May 17Liked by Philo

Thanks for the very detailed overview.

One area of this discussion that I haven't really grasped is stock buybacks in the context of bailouts. I saw a lot of criticism in 2020 and 2021 that airlines invested more in stock buybacks in the 2010s than the cost of federal bailouts in 2020, and arguments that they wouldn't have needed a bailout if they didn't put so much towards buybacks.

I don't know if the stock buybacks are even relevant to this controversy, though. Like you've pointed out numerous times in your writing, the story would be the same if they issued dividends or reinvested a similar amount. The only option that would prevent them from "needing" a bailout (if this was even a necessity) is holding massive cash reserves for a rainy day.

I'm really interested to read your opinions on this, but as I mentioned, my suspicion is this controversy has nothing to do with stock buybacks and everything to do with bailouts.

Perhaps bailouts are a good thing, perhaps they shouldn't happen, perhaps companies should hold large cash reserves, or perhaps the private sector should need to rely on insurance to address rare turbulence. Lots of options -- including ones that I'm not even aware of -- but not much clarity in my mind.

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Yes, you're right. No one can accuse airline shareholders of profiteering: airlines are the canonical example of an industry that never produces a return to shareholders and even after the government support they got, airline shareholders still took a huge hit from Covid.

Of course we could have a specific explicit federal unemployment insurance program for airline employees, where airlines pay an extra tax on employee salaries in return for insurance coverage in case of a pandemic (just as state unemployment insurance is based on experience rating). We could require airlines to hold extra capital like we require banks to. (But in a lot of cases they had enough financial capacity to raise cash anyway.) We could have an FDIC-like insurance program for airlines too. All of that would probably be excessively complicated for such a rare event.

It's fine to effectively raise taxes on certain industries if that's what we decide we want to do, and that's what all of these different plans would amount to (including restricting capital returns to shareholders). But we should be aware of the consequences rather than treating them as a free lunch, as often happens.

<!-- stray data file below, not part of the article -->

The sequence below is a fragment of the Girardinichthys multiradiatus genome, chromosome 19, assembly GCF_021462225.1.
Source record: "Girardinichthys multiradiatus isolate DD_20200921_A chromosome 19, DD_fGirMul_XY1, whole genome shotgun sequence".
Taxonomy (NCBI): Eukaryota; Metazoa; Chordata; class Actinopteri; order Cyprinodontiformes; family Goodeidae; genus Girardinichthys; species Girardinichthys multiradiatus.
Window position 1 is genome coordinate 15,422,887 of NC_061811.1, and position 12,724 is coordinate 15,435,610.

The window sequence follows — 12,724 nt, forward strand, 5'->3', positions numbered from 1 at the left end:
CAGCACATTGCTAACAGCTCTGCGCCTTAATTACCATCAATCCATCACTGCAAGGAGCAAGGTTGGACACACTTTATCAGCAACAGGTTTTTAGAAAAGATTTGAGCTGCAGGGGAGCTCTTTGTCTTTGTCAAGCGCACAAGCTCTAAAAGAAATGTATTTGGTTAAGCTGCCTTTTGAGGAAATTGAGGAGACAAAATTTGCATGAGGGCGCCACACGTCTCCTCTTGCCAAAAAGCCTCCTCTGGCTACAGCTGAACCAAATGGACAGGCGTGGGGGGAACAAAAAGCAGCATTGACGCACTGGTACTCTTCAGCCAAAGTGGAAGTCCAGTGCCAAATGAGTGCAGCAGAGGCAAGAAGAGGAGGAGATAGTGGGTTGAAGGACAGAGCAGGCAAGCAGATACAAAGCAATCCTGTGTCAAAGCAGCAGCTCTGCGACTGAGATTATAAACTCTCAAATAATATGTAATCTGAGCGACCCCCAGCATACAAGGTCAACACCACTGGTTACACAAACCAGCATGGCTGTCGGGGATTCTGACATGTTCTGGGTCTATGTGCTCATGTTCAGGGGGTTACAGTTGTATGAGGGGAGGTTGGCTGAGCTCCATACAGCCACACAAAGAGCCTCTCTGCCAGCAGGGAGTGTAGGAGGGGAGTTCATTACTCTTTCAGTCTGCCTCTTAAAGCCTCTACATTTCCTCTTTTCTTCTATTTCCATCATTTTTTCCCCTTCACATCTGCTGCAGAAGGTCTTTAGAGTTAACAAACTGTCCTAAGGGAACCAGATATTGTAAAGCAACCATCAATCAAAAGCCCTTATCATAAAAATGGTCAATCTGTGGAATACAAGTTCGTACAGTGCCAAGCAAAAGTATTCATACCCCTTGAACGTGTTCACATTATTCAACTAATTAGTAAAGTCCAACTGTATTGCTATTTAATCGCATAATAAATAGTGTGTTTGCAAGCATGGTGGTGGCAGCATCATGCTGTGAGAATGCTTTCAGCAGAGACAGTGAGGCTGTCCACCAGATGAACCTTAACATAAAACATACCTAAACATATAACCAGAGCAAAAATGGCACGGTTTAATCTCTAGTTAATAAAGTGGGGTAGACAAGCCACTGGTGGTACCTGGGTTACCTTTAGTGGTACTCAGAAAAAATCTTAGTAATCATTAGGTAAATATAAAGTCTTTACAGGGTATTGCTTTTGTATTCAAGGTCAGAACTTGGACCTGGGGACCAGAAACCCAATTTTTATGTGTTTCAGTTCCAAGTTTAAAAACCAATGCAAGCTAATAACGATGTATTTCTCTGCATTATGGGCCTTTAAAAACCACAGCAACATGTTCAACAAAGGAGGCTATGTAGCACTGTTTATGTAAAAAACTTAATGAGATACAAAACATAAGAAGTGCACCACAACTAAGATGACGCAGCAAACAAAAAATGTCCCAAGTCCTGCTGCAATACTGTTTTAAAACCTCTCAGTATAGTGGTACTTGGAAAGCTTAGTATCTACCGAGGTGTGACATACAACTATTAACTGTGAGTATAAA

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Apr 21Liked by Philo

Nice piece. Two observations. First, buybacks are tax advantaged vs dividends, would have been interesting to see your take/incorporating that into the overall analysis. Second, Japanese companies have been notorious for retaining capital and it may explain their terrible returns on capital…(continuing to try and grow despite saturation in that specific end market and not freeing up capital in aggregate to go to its most productive end cases).

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Taxes are complicated, and I think a bit overrated as an factor into the buyback vs. dividend analysis. Yes, buybacks are tax advantaged vs. dividends, but that only applies to US-based taxable shareholders, which apparently only own a quarter of US equities these days (but does notably include company executives themselves). The majority of stock is owned via non-taxable retirement accounts, non-taxable institutions, or foreign entities. If tax treatment ever became a big deal, we would see companies just go entirely into buybacks or dividends rather than splitting the difference as most do today.

There are a couple of interesting recent articles on the topic here:



Re Japan, I agree. For all the pop criticisms of "shareholder capitalism", people kind of miss that when we operated under the alternative system, where managers were basically unaccountable, they would hoard cash and squander money on vanity projects, which has terrible downstream effects -- no one wants to invest, companies are unproductive, and so on. So you see in Japan they are going the other way, pushing companies to buy back their own stock. If you haven't seen what happens in other countries or what happened historically, it's easy to come up with these naive sort of narratives about how buybacks are harmful, but there is a reason a country like Japan is pushing for more buybacks.

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